No one could believe that the aircraft could still fly in such a condition. The Fortress sat placidly until the crew all exited through the door in the fuselage and the tail gunner had climbed down a ladder, at which time the entire rear section of the aircraft collapsed onto the ground. The rugged old bird had done its job .
    I was not the author, but it was sent to me in good faith.

    Edit: I think its solved. The aircraft was flying out of Biskra Tunisia, NOT England. And the P51s that intercepted her and took the famous image, were not over the Channel but desert.

    Attached Files:

  2. Slipdigit

    Slipdigit Old Hickory Recon

    It did not have squadron markings that would make me think 8th Air Force. If fact, it had none at all.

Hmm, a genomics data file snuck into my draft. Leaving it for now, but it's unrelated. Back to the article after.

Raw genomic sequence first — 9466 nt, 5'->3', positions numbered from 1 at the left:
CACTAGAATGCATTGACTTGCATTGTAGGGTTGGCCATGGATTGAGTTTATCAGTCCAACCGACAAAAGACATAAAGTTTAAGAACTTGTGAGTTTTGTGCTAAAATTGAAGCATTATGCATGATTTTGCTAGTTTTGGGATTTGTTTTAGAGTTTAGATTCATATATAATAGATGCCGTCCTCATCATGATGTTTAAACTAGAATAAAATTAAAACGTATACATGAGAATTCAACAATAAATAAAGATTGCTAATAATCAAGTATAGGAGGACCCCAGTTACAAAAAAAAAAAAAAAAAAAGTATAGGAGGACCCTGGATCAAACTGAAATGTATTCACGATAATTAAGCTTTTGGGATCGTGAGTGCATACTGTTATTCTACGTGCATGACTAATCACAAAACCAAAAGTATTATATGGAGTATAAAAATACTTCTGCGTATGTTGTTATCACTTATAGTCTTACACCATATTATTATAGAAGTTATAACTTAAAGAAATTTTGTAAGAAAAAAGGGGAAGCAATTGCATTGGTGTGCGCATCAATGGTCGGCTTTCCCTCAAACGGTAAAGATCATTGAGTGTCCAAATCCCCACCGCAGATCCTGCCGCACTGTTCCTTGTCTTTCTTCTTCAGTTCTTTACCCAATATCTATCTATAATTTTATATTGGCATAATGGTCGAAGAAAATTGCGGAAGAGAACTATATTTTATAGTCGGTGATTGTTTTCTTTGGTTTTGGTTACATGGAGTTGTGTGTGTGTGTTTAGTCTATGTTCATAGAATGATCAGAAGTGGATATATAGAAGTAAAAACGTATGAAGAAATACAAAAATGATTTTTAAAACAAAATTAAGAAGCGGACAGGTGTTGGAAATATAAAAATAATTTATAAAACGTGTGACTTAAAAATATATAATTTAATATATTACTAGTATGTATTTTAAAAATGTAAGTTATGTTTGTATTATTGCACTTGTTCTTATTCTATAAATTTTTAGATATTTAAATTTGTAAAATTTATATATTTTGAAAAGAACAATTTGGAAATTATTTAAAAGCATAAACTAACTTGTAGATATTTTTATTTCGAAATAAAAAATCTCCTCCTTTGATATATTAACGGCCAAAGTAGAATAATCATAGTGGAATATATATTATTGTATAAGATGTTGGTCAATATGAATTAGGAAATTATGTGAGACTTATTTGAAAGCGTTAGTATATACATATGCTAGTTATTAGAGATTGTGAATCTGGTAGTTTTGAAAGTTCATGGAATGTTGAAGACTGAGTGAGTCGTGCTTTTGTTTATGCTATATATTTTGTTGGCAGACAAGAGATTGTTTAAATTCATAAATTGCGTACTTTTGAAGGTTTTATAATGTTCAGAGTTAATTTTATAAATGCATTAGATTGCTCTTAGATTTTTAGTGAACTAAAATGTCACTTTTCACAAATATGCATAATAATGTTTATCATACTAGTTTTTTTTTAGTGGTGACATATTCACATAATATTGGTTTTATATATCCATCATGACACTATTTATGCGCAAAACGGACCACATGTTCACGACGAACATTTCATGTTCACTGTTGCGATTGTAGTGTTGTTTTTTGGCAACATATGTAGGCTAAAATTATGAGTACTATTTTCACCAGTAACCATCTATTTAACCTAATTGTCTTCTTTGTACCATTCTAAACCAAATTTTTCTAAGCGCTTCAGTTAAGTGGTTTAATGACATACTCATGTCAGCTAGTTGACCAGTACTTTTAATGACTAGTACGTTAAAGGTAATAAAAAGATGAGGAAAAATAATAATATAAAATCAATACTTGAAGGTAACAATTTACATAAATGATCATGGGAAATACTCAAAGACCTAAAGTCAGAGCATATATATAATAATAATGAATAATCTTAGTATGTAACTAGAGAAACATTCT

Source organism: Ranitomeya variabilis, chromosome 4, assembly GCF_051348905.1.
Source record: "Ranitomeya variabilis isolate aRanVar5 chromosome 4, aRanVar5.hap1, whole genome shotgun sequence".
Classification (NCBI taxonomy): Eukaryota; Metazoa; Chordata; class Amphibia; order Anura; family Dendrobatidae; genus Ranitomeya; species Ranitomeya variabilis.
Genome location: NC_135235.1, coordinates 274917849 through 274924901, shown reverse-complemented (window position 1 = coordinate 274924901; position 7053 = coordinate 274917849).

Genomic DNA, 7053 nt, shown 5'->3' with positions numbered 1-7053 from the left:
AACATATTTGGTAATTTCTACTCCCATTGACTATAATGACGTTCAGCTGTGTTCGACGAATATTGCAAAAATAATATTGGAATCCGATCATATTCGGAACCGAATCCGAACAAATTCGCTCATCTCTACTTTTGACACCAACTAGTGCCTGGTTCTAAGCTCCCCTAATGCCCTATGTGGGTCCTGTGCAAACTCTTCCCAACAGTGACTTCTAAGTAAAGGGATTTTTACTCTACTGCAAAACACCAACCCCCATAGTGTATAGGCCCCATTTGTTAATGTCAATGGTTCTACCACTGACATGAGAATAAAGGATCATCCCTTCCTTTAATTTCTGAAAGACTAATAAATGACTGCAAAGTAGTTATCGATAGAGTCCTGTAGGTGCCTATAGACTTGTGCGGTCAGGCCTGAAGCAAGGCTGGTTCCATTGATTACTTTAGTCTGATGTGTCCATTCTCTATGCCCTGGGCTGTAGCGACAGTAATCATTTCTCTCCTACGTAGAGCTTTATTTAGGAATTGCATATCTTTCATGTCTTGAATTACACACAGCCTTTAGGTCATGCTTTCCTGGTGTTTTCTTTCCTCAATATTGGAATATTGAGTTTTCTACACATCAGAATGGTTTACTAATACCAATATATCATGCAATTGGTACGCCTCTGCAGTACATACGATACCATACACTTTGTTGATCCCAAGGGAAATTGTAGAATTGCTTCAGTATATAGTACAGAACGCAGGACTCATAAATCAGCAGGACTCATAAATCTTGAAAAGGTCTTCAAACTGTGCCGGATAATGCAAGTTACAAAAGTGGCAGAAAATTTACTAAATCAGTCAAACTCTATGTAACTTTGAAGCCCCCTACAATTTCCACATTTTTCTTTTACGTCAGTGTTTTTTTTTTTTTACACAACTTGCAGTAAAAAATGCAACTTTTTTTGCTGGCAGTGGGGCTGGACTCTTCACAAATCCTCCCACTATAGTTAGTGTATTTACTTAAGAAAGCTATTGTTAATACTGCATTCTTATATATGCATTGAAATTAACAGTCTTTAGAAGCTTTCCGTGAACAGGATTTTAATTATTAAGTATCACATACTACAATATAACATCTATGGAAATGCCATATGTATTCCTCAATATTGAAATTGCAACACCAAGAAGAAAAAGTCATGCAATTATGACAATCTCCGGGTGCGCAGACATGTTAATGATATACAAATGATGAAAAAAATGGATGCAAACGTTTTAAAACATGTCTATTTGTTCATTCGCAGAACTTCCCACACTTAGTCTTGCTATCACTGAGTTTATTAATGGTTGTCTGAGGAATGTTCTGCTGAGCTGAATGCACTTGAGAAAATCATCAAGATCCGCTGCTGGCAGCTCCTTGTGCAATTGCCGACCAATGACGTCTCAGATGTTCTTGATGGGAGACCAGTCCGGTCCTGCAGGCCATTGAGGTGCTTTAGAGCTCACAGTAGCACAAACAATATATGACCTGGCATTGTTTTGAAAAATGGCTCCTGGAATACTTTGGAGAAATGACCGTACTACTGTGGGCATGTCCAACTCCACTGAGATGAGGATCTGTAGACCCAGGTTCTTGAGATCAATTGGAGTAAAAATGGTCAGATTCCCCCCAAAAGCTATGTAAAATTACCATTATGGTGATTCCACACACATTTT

3. Son of POW-Escaper

    Son of POW-Escaper Senior Member

  4. BFBSM

    BFBSM Very Senior Member

    From the U.S. World War II Army Enlistment Records, 1938-1946
    More on the story:
    B-17 incredible airplane

  5. davidbfpo

    davidbfpo Patron Patron

    Discovered this thread and am puzzled at the story. First Biskra is in Algeria, not Tunisia and on 1/2/1943 B-17s from the 12th Air Force, USAAF did:
    From: USAAF Combat Operations 1941 - 1945

    The same source does not refer to P-51 Mustangs in the document.

    Methinks this amazing incident story has been distorted in the telling. This 2014 US article adds more information: WWII’s B-17 “All American” Separating Fact and Fiction

    Still not looking for items on this story! There is a photo of the plane after landing at Biskra airfield and the caption states:
    Last edited: May 14, 2022